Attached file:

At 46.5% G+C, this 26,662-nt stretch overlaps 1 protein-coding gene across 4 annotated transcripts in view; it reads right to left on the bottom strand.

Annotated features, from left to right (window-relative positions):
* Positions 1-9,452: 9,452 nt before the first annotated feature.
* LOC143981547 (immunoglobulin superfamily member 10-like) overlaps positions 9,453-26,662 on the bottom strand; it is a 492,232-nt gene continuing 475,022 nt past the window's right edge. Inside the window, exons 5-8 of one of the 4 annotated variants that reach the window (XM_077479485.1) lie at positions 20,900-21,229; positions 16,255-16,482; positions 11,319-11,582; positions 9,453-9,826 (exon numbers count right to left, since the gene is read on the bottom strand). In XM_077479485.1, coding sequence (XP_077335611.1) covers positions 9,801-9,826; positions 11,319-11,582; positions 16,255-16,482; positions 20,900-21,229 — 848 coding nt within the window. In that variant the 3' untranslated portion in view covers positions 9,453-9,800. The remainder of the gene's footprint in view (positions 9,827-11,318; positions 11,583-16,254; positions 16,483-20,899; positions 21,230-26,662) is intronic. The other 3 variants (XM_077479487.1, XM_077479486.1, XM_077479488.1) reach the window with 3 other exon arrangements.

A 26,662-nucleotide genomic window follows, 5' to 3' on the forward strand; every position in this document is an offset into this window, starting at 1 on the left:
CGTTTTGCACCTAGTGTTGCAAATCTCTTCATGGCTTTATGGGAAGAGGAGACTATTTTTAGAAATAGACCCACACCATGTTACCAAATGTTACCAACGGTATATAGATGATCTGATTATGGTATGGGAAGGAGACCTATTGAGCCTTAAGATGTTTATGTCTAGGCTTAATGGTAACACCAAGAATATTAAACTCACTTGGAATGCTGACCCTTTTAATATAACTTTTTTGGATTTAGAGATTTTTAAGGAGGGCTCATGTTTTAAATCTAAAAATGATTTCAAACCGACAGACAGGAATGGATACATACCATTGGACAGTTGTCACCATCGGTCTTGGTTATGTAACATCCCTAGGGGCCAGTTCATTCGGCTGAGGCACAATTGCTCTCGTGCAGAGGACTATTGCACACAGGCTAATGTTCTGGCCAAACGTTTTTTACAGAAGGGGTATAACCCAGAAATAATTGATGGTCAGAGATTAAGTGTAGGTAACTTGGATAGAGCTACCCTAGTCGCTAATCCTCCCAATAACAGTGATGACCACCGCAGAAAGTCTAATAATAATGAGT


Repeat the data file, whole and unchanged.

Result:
At 46.5% G+C, this 26,662-nt stretch overlaps 1 protein-coding gene across 4 annotated transcripts in view; it reads right to left on the bottom strand.

Annotated features, from left to right (window-relative positions):
* Positions 1-9,452: 9,452 nt before the first annotated feature.
* LOC143981547 (immunoglobulin superfamily member 10-like) overlaps positions 9,453-26,662 on the bottom strand; it is a 492,232-nt gene continuing 475,022 nt past the window's right edge. Inside the window, exons 5-8 of one of the 4 annotated variants that reach the window (XM_077479485.1) lie at positions 20,900-21,229; positions 16,255-16,482; positions 11,319-11,582; positions 9,453-9,826 (exon numbers count right to left, since the gene is read on the bottom strand). In XM_077479485.1, coding sequence (XP_077335611.1) covers positions 9,801-9,826; positions 11,319-11,582; positions 16,255-16,482; positions 20,900-21,229 — 848 coding nt within the window. In that variant the 3' untranslated portion in view covers positions 9,453-9,800. The remainder of the gene's footprint in view (positions 9,827-11,318; positions 11,583-16,254; positions 16,483-20,899; positions 21,230-26,662) is intronic. The other 3 variants (XM_077479487.1, XM_077479486.1, XM_077479488.1) reach the window with 3 other exon arrangements.

A 26,662-nucleotide genomic window follows, 5' to 3' on the forward strand; every position in this document is an offset into this window, starting at 1 on the left:
CGTTTTGCACCTAGTGTTGCAAATCTCTTCATGGCTTTATGGGAAGAGGAGACTATTTTTAGAAATAGACCCACACCATGTTACCAAATGTTACCAACGGTATATAGATGATCTGATTATGGTATGGGAAGGAGACCTATTGAGCCTTAAGATGTTTATGTCTAGGCTTAATGGTAACACCAAGAATATTAAACTCACTTGGAATGCTGACCCTTTTAATATAACTTTTTTGGATTTAGAGATTTTTAAGGAGGGCTCATGTTTTAAATCTAAAAATGATTTCAAACCGACAGACAGGAATGGATACATACCATTGGACAGTTGTCACCATCGGTCTTGGTTATGTAACATCCCTAGGGGCCAGTTCATTCGGCTGAGGCACAATTGCTCTCGTGCAGAGGACTATTGCACACAGGCTAATGTTCTGGCCAAACGTTTTTTACAGAAGGGGTATAACCCAGAAATAATTGATGGTCAGAGATTAAGTGTAGGTAACTTGGATAGAGCTACCCTAGTCGCTAATCCTCCCAATAACAGTGATGACCACCGCAGAAAGTCTAATAATAATGAGT